Researchers at DTU Fotonik have reclaimed the world data transfer record.
The world champions in data transmission are to be found in Lynbgy, where the High-Speed Optical Communications (HSOC) team at DTU Fotonik has just secured yet another world record. This time, the team has eclipsed the record that was set by researchers at the Karlsruhe Institut für Technologie, by proving that it is possible to transfer fully 43 terabits per second with just a single laser in the transmitter. This is an appreciable improvement on the German team’s previous record of 26 terabits per second.
The worldwide competition in data speed is contributing to developing the technology intended to accommodate the immense growth of data traffic on the internet, which is estimated to be growing by 40–50 per cent annually. What is more, emissions linked to the total energy consumption of the internet as a whole currently correspond to more than two per cent of the global man-made carbon emissions—which puts the internet on a par with the transport industry (aircraft, shipping etc.). However, these other industries are not growing by 40 per cent a year. It is therefore essential to identify solutions for the internet that make significant reductions in energy consumption while simultaneously expanding the bandwidth. This is precisely what the DTU team has demonstrated with its latest world record. DTU researchers have previously helped achieve the highest combined data transmission speed in the world—an incredible 1 petabit per second—although this involved using hundreds of lasers.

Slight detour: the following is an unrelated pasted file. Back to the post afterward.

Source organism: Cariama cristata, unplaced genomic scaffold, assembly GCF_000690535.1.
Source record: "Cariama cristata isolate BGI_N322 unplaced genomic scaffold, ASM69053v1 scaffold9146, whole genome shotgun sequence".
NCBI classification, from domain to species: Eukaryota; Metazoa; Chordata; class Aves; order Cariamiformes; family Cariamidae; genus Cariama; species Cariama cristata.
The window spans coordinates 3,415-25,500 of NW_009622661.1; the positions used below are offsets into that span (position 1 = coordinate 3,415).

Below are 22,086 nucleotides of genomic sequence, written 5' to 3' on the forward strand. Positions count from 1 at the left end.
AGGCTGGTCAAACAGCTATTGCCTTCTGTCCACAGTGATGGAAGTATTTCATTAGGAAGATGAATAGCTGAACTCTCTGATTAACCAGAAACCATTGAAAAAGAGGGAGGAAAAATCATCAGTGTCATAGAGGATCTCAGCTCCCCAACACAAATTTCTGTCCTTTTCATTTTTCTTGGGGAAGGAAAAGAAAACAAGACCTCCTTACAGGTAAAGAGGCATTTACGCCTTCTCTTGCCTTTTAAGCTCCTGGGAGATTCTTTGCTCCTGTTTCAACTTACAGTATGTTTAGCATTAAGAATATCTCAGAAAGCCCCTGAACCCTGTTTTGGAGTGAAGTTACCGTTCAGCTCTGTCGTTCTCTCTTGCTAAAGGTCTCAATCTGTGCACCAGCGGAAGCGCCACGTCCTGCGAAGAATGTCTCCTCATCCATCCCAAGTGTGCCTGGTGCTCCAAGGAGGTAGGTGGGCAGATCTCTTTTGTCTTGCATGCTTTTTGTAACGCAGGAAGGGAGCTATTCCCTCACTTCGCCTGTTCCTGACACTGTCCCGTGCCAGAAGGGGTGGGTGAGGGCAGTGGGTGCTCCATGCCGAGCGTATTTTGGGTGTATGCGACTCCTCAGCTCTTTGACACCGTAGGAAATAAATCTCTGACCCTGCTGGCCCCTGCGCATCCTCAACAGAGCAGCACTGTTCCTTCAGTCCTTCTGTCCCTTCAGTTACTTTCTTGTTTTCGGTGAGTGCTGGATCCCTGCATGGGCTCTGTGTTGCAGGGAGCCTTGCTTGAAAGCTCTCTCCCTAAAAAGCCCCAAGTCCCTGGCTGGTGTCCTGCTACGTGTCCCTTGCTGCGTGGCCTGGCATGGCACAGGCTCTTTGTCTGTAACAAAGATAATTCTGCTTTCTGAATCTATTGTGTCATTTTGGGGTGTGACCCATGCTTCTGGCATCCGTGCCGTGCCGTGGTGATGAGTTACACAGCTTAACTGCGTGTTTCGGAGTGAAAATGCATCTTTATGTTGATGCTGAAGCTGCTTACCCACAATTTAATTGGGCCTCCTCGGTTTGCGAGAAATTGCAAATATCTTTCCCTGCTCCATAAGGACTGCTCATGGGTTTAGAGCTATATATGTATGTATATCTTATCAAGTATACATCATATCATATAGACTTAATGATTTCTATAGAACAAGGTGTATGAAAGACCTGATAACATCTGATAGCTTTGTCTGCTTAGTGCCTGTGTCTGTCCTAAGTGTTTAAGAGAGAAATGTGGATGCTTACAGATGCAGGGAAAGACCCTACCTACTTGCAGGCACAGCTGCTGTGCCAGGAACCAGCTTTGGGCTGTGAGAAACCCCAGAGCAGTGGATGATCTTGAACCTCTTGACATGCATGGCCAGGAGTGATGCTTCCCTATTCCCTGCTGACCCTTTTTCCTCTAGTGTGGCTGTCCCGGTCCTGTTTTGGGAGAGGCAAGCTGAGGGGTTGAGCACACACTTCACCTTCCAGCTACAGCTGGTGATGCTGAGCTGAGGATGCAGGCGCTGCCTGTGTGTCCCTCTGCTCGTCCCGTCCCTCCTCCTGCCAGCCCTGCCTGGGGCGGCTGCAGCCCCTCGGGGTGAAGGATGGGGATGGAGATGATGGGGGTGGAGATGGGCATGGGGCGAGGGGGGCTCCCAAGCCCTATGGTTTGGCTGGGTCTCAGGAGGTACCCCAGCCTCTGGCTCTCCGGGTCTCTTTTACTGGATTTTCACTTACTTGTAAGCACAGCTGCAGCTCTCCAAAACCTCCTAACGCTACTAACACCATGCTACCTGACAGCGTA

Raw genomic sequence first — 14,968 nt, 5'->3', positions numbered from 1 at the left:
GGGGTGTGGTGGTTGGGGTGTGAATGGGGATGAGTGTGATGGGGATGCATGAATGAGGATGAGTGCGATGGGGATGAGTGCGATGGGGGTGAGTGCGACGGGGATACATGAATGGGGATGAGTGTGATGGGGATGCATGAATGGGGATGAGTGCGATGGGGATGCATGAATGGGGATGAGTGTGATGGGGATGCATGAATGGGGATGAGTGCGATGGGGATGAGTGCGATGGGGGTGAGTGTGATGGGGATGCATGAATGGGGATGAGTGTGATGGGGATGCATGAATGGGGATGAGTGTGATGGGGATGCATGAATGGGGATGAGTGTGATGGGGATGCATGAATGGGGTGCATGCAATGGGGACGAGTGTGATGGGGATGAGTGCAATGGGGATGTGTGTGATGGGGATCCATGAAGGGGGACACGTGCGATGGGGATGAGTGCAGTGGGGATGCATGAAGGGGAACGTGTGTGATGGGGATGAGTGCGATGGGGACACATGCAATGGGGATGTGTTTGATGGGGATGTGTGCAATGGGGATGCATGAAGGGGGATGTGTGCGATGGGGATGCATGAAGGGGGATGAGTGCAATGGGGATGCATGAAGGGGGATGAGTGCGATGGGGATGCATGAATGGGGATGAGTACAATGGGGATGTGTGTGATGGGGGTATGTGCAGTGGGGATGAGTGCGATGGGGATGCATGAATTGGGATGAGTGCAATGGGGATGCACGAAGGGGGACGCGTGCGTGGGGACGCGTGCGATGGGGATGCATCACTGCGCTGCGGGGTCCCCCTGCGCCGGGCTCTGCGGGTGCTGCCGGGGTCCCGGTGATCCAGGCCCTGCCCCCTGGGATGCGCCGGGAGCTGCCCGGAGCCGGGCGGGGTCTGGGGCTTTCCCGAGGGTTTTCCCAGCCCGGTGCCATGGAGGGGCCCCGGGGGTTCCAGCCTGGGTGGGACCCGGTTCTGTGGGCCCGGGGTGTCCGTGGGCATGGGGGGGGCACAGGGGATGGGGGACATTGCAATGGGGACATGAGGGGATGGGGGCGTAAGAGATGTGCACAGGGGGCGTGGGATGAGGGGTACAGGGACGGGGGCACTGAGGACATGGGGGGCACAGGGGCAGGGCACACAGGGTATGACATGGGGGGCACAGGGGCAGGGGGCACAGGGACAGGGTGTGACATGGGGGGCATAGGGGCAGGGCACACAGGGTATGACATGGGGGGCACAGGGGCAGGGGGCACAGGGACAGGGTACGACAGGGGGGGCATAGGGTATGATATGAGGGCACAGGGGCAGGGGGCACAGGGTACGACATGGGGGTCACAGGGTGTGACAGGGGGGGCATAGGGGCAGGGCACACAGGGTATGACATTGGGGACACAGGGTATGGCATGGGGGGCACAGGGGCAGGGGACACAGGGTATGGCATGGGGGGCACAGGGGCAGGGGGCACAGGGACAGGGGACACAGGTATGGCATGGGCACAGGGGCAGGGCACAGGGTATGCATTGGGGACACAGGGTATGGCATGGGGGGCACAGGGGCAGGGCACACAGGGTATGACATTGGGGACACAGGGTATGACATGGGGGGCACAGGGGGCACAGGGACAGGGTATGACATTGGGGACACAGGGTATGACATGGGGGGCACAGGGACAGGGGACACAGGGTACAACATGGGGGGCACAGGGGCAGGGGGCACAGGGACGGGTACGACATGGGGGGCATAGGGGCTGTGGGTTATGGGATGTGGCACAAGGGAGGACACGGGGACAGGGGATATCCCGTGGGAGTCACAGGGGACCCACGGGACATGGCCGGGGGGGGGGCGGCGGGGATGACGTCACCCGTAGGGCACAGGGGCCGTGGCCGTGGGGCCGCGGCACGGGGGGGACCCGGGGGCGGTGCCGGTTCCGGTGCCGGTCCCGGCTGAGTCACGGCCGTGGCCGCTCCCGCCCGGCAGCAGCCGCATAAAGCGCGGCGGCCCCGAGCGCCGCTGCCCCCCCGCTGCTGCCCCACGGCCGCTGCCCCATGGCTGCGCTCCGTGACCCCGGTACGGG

The researchers achieved their latest record by using a new type of optical fibre borrowed from the Japanese telecoms giant NTT. This type of fibre contains seven cores (glass threads) instead of the single core used in standard fibres, which makes it possible to transfer even more data. Despite the fact that it comprises seven cores, the new fibre does not take up any more space than the standard version.
The researchers’ record result has been verified and presented in what is known as a ‘post deadline paper’ at the CLEO 2014 international conference.
The High-Speed Optical Communications team at DTU Fotonik has held the world record in data transmission on numerous occasions. Back in 2009, these researchers were the first in the world to break the ‘terabit barrier’, which was considered an almost insurmountable challenge at that time, when they succeeded in transmitting more than 1 terabit per second—again using just a single laser. The benchmark has now been raised to 43 Tbit/s.
The High-Speed Optical Communications (HSOC) team at DTU Fotonik breaks the terabit barrier.
Researchers from DTU Fotonik set a new world record by transferring 5.1 terabits per second.
Researchers from DTU Fotonik set a new record by transferring 9.5 terabits per second.
DTU Fotonik breaks the world record yet again, transmitting 43 terabits per second.